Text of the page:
One of the most important reforms enacted to protect the squandering of taxpayer money at LAUSD was the creation of the Inspector General’s office and the appointment of former FBI agent Don Mullinax to the position.
Mullinax proved so tough and thorough that after a few years, they cut his funding and drove him out of office.
On Tuesday, Jerry Thornton, the current Inspector General, met the same fate. According to word leaking out from the school board’s closed-door session, Thornton — who was largely frozen out by the board and top officials for most of a year — was terminated because
his audits of spending and programs had a “gotcha” tone.
A review of recent audits showed Thornton found P-card abuses like someone at an early childhood education center racking up “$1,100 in dating services” on the card of someone else who was on leave and the “potenti
al for abuse and
misuse” of P-cards for millions of dollars in district and federal stimulus funds.
Of even greater significance is what happened at Verdugo Hills High on Tuesday and how the district is trying to make this scandal go away.
Community activists have long campaigned to get an investigation into LAUSD practices of marking truants present in class for the purpose of collecting the $25 daily attendance payment from the state.
What happened at Verdugo is that Principal Diane Klewitz sent home forms for parents of graduating seniors authorizing their children to go on three-day field trips to get them out of the way while other students were taking standardized tests and still collect the $25 payment..
The trouble was the field trips were for the students to stay at home, something that would not allow for the $25 daily attendance payment — costing $5,000 a day in revenue for the 200 seniors given “stay-cations.”
Klewitz told Howard Blume of the Times she inherited the tradition from her predecessors. In other words, it’s common practice to scam the system and let 17-year-olds party for three days.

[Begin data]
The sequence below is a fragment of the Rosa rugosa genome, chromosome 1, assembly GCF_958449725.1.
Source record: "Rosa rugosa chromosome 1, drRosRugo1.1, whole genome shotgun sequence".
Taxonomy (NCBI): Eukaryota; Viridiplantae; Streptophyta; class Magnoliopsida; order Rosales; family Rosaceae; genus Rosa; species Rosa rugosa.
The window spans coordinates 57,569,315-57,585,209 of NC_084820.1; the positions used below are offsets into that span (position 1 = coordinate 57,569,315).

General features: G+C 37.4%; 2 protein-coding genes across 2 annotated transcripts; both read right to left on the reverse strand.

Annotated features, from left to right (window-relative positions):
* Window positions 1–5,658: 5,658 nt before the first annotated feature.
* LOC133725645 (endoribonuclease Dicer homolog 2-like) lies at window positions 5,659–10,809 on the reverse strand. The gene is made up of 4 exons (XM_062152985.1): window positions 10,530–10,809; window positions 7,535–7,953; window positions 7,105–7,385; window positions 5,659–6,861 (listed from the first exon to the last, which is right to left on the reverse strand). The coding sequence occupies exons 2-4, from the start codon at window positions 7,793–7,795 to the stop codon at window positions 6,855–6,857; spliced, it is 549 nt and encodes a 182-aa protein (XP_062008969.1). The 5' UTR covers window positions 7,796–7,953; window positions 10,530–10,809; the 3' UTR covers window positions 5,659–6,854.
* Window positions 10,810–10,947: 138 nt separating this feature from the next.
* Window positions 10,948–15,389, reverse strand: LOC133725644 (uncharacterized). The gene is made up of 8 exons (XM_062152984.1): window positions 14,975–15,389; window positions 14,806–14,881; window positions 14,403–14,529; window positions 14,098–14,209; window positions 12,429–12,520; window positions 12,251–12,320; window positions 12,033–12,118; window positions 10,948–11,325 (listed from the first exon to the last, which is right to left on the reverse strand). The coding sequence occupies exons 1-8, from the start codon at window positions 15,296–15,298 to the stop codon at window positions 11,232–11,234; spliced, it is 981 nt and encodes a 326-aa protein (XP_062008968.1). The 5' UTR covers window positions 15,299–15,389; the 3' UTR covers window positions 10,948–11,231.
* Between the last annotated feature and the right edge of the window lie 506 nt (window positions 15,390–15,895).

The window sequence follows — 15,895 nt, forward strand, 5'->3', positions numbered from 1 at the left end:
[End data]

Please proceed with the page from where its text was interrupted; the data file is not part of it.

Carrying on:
“Parents signed a slip saying they’d rather have their children stay
home than sit in an auditorium,” Klewitz said. “There are issues in terms of
safety [when you] ask kids to sit in an auditorium all day. They tend to want to go out and roam the campus or jump the fence
and disappear and roam the streets.”
So being in school is dangerous but being off campus and doing whatever graduating seniors do is safe?
Some parents disagreed and complained and the Times called for comment so the district ordered the kids back to school today and promised to check whether Verdugo cheated in the past.
Don’t expect them to end the practice everywhere else and clean up the truancy issue they have ignored for so long.
These current examples are just small elements in the grand rubric of LAUSD’s failures.
Board member Tamar Galatzan, the only board member to vote against putting the parcel tax on the June ballot, explained her opposition in these terms:
“Now is the time to look at
every single program, how it’s funded, who benefits from it, get rid of the
ones that don’t work and change the ones where the funding mechanism isn’t
benefiting our students.”
That’s exactly what LAUSD needs to do to restore the public trust and get the money it needs to do a better job.
It’s what the district has needed to do for 30 years but the district’s leadership and the union prefer to go on protecting policies that have failed the students and the city as a whole.